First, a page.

Minimum numbers of daily COVID tests are also needed so we can be confident the virus is not circulating in the community. As an example, New South Wales aims for 8,000 or more tests a day to maintain this peace of mind.
Continued vigilance and high rates of testing for COVID will also be important as we enter the flu season. That’s because the only way to differentiate between COVID and influenza (or any other respiratory infection) is via testing.
5. Will testing for COVID stop as time goes on?
It is unlikely our approach to COVID testing will change in the immediate future. However, as COVID vaccines are rolled out and since COVID is likely to become endemic and stay with us for a long time, the acute response phase to the pandemic will end.
So COVID testing may become part of managing other infectious diseases and part of how we respond to other ongoing health priorities.
Meru Sheel, Epidemiologist | Senior Research Fellow, Australian National University; Charlee J Law, Epidemiologist | Research Associate, Australian National University, and Cyra Patel, PhD candidate, Australian National University
MORE QUESTIONS & A FEW ANSWERS
Firstly, allow me a bit of self-promotion - we get to the serious questions after this:
As I am doing research, I am asking questions to which I do not always receive adequate answers.
So I keep digging. Here are some ABSTRACTS from which I hope to build my case:
FROM CONVERSATIONS I HAD ON WHATSAPP AND FACEBOOK:
(translate to English and show side by side with German)
Angst vor CoV bremst Öffi-Verkehr
(▲ article in German)
The latest news from Prof. Hendrik Streeck and the Heinsberg Study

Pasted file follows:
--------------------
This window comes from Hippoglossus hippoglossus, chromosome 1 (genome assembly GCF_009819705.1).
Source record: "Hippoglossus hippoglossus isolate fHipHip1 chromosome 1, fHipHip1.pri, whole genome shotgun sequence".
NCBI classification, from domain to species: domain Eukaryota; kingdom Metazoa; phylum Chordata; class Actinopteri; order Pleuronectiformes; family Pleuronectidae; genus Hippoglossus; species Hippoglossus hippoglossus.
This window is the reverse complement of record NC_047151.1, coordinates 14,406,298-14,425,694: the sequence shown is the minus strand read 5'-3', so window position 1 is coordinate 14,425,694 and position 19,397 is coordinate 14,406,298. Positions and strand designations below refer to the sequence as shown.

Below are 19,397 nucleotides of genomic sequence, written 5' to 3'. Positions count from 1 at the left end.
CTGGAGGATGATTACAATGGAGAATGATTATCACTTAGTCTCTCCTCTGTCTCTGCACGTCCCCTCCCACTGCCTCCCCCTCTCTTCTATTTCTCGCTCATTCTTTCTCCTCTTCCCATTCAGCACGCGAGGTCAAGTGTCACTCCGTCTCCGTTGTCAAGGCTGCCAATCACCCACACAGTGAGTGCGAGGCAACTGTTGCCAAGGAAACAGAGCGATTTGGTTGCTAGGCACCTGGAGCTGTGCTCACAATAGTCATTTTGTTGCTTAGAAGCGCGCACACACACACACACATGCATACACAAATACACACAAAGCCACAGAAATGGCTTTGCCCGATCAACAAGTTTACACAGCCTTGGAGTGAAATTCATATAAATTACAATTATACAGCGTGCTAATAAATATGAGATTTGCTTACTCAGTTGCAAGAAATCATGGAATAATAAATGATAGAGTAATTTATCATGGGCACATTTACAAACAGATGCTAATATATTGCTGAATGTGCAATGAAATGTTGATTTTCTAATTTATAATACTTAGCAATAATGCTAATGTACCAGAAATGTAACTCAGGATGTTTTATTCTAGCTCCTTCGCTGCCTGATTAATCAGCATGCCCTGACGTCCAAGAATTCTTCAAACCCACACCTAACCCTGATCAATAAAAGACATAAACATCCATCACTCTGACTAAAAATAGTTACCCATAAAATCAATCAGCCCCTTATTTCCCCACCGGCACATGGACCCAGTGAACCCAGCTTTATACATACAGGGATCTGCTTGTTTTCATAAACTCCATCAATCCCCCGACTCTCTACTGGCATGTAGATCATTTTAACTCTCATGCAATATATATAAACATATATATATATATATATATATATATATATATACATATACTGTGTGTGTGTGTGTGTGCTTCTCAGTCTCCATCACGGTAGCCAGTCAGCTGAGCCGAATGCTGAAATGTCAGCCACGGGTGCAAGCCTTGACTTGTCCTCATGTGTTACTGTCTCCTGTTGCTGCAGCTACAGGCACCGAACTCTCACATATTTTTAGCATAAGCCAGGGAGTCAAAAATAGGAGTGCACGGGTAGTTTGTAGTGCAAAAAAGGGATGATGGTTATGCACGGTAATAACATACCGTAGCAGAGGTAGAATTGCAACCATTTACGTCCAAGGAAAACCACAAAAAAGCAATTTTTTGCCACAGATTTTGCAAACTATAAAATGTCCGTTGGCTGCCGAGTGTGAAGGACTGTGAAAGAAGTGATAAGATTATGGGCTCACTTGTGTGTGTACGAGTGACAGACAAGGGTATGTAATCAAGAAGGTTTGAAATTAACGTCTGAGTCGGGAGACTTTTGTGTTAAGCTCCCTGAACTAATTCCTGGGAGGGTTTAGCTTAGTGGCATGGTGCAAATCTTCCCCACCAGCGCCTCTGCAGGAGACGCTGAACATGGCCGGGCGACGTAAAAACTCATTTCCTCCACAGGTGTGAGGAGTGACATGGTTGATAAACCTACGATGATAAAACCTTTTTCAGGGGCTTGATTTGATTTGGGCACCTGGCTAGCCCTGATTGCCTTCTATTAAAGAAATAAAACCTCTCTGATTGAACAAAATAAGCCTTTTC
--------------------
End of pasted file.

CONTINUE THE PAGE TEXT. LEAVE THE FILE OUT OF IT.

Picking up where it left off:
published June 7th 2020 in RP-ONLINE
article is in German, use Google Translate:
Bonner Virologe Streeck plädiert für „mehr Mut“ im Sommer
Bonn virologist Streeck pleads for "more courage" in summer
I am quoting short excerpts from these articles
please click the links to read more:
ASYMPTOMATIC SPREAD MAKES TESTING KEY FOR COVID-19 FIGHT
MAY 15TH, 2020
POSTED BY JOHNS HOPKINS UNIVERSITY
The prevalence of asymptomatic cases—people infected with the virus who can spread it to others but don’t feel sick—is one of the most challenging aspects of the coronavirus pandemic, researchers say.
Current testing methods can detect asymptomatic cases. When you are infected with the coronavirus, the tests are pretty sensitive to any presence of the virus. The most common test at the moment is a PCR test, which looks for the presence of the virus’s genetic material, and some of these are more sensitive than others.
What it means to be immune to the coronavirus
April 14th 2020 in MASHABLE
"The golden rule of immunology is if you are infected with a virus, get sick, and recover, you probably won't get reinfected with the same virus," said Mark Cameron, an immunologist at Case Western Reserve University who previously helped contain the outbreak of another deadly coronavirus, SARS, in 2003.